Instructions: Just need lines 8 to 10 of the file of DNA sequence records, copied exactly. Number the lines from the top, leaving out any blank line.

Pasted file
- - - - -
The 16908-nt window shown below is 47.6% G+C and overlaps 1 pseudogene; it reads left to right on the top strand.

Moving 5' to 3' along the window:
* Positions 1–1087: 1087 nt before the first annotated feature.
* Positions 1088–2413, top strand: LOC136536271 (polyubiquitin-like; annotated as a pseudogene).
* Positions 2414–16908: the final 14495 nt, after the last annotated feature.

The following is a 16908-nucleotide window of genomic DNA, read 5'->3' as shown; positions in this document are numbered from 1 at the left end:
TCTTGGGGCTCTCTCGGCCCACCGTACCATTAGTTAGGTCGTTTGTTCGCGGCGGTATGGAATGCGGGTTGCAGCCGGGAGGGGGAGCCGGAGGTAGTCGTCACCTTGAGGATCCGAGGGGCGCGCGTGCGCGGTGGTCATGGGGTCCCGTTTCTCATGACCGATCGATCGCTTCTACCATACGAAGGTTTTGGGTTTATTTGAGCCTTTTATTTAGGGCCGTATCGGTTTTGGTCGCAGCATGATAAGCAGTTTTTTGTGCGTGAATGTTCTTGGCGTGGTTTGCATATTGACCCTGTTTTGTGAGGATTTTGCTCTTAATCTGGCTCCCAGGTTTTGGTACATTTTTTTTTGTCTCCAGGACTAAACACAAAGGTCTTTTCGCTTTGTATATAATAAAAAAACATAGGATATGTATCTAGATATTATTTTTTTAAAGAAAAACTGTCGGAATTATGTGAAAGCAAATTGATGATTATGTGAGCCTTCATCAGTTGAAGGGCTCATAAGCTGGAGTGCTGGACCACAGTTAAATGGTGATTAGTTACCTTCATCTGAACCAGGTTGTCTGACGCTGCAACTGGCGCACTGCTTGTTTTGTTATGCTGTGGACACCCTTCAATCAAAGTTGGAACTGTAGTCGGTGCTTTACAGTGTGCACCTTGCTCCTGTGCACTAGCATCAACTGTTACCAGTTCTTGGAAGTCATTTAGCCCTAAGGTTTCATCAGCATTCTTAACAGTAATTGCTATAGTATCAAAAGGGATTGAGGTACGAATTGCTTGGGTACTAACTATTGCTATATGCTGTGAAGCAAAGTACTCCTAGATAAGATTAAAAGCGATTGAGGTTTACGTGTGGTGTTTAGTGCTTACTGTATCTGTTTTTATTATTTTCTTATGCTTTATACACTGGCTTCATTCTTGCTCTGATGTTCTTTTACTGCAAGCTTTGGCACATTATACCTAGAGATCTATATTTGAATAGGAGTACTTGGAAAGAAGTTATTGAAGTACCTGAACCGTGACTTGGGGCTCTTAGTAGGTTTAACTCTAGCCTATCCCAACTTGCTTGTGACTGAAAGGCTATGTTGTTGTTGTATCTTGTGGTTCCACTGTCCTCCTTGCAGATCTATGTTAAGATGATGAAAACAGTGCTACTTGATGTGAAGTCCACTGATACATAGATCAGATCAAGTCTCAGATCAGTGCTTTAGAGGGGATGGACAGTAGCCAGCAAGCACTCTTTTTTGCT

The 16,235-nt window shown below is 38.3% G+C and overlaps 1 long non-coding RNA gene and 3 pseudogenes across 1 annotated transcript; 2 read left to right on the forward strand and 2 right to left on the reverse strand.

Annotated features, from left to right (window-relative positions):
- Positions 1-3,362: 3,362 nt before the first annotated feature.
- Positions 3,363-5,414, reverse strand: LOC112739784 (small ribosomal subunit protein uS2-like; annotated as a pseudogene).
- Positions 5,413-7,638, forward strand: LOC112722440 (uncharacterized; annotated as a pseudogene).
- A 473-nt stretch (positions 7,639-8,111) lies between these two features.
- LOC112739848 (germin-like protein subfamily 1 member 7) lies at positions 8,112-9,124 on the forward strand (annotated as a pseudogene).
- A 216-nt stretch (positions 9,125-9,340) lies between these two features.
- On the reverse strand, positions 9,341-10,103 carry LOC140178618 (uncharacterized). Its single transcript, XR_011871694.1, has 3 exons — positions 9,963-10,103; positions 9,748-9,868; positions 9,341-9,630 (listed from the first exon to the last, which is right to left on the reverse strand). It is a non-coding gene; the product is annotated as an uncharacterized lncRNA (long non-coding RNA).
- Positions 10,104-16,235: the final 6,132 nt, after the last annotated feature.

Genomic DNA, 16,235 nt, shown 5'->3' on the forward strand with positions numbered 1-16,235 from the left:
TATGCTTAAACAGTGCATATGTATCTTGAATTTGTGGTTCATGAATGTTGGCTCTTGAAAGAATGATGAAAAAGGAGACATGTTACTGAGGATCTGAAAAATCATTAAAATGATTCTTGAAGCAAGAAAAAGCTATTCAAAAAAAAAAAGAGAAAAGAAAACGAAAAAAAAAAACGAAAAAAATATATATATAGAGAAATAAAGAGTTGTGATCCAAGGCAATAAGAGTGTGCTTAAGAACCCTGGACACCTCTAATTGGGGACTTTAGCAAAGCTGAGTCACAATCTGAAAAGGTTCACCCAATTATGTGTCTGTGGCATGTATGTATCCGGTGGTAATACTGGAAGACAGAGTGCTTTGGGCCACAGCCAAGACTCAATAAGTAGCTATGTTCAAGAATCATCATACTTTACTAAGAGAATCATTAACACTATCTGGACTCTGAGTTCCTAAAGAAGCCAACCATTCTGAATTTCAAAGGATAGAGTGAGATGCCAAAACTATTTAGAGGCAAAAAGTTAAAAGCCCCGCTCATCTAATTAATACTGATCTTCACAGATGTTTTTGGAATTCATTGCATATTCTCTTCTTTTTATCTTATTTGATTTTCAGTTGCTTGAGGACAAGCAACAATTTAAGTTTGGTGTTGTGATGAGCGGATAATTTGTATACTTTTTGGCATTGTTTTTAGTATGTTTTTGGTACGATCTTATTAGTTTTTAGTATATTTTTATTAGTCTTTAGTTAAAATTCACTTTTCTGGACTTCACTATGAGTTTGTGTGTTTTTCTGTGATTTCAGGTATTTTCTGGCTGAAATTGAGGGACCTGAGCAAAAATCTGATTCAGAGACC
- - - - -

The 16,235-nt window shown below is 38.3% G+C and overlaps 1 long non-coding RNA gene and 3 pseudogenes across 1 annotated transcript; 2 read left to right on the forward strand and 2 right to left on the reverse strand.

Annotated features, from left to right (window-relative positions):
- Positions 1-3,362: 3,362 nt before the first annotated feature.